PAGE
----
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IATA says airline traffic recovery to take longer than expected

In an update on the crisis which has led to a collapse in travel demand, the International Air Transport Association cited slow virus containment in the United States and developing countries, and a weaker outlook for corporate travel outlook.

July 28, 2020 / 07:41 PM IST

Global airlines cut their coronavirus recovery forecast on Tuesday, saying it would take until 2024 - a year longer than previously expected - for passenger traffic to return to pre-crisis levels.

In an update on the crisis which has led to a collapse in travel demand, the International Air Transport Association cited slow virus containment in the United States and developing countries, and a weaker outlook for corporate travel outlook.

Lingering travel barriers and new restrictions in some markets are also weighing on nearer-term prospects, IATA said, cutting its 2020 passenger numbers forecast to a 55 percent decline - sharper than the 46 percent drop predicted in April.

"The second half of this year will see a slower recovery than we'd hoped," IATA Chief Economist Brian Pearce said. June passenger numbers were down 86.5 percent year-on-year, the organisation said, after a 91% contraction in May.

A surprise move by Britain to quarantine arrivals from Spain has created lot of uncertainty, Pearce said. "That is clearly going to be an issue with the recovery."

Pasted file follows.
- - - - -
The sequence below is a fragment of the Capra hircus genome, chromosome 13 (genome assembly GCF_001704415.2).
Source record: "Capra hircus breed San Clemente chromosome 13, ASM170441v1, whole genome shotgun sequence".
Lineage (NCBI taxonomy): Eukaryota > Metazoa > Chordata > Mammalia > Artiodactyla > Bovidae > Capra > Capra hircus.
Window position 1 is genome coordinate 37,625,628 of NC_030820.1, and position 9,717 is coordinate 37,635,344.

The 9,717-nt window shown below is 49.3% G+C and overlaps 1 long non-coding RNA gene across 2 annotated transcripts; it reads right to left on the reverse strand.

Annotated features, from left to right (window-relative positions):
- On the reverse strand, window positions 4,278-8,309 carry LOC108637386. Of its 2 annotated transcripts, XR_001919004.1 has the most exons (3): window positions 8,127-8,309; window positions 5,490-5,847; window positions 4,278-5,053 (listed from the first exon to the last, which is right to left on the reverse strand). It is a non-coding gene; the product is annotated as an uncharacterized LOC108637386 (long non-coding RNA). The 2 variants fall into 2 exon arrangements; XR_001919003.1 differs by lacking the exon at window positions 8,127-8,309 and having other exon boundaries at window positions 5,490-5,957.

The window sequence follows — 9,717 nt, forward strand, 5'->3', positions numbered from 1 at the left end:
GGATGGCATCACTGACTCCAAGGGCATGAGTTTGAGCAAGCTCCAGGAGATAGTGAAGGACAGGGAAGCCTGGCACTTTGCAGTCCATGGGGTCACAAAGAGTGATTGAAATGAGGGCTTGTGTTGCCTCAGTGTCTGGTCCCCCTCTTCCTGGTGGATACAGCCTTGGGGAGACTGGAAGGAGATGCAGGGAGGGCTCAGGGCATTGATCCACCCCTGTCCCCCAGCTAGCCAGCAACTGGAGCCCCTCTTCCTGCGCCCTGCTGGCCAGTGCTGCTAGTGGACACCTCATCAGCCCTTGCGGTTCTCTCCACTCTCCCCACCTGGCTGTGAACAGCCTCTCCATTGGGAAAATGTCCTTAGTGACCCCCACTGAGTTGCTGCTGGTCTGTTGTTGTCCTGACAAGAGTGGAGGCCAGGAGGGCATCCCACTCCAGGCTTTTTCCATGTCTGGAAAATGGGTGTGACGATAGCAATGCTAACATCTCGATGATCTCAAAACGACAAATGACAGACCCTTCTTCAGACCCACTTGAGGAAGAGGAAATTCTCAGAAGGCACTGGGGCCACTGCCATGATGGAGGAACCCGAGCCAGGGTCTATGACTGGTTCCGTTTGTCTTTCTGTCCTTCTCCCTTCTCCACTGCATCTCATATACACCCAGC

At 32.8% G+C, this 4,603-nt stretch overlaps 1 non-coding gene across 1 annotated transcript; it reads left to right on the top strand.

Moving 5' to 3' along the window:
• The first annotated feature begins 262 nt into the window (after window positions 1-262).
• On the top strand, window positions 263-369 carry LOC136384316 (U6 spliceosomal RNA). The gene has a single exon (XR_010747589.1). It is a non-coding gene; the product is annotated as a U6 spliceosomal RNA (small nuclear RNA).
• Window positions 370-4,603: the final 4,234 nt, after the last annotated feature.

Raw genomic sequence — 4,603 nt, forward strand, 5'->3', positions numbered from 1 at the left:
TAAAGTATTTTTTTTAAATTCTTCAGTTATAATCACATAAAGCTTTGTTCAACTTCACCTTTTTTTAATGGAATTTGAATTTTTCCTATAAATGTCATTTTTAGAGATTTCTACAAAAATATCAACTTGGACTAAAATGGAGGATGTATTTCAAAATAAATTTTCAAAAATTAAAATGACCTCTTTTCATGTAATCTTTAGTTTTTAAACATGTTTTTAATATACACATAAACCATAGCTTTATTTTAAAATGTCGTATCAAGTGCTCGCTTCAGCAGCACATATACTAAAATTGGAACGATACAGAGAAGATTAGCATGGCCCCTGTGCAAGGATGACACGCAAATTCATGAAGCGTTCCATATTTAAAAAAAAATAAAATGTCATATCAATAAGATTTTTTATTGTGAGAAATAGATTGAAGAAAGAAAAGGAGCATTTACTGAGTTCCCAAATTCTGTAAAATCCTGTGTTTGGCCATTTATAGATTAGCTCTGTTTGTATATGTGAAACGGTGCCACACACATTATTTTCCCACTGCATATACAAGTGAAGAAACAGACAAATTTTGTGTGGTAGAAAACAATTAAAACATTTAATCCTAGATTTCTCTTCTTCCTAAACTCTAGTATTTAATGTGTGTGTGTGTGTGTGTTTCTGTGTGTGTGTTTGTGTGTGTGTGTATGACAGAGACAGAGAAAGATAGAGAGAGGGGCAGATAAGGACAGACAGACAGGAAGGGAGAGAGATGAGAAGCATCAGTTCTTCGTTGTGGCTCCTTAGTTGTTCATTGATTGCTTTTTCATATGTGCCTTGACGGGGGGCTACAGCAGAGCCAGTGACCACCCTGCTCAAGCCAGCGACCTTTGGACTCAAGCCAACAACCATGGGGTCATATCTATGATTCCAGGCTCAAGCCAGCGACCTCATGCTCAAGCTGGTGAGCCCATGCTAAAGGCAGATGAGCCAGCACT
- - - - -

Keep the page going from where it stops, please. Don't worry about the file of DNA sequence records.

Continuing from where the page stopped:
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Recovery prospects are weakened by the spread of COVID-19 in the United States and developing countries together representing 40 percent of global air travel, IATA said.

Business travel may also face a sustained slump, threatening the profitability of long-haul airlines and routes as corporate clients rein in spending and make greater use of video-conferences that have become the norm during lockdowns.

"It will remain to be seen whether we see a recovery to pre-crisis business travel patterns," Pearce said. "Our concern is that we won't."

Long-haul carriers may need to rely more heavily on cargo to maintain the viability of some routes because of lower business demand, he said.

"For many network airlines, the premium-paying passengers were essentially the ones who drove the profitability."

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Reuters
first published: Jul 28, 2020 07:30 pm

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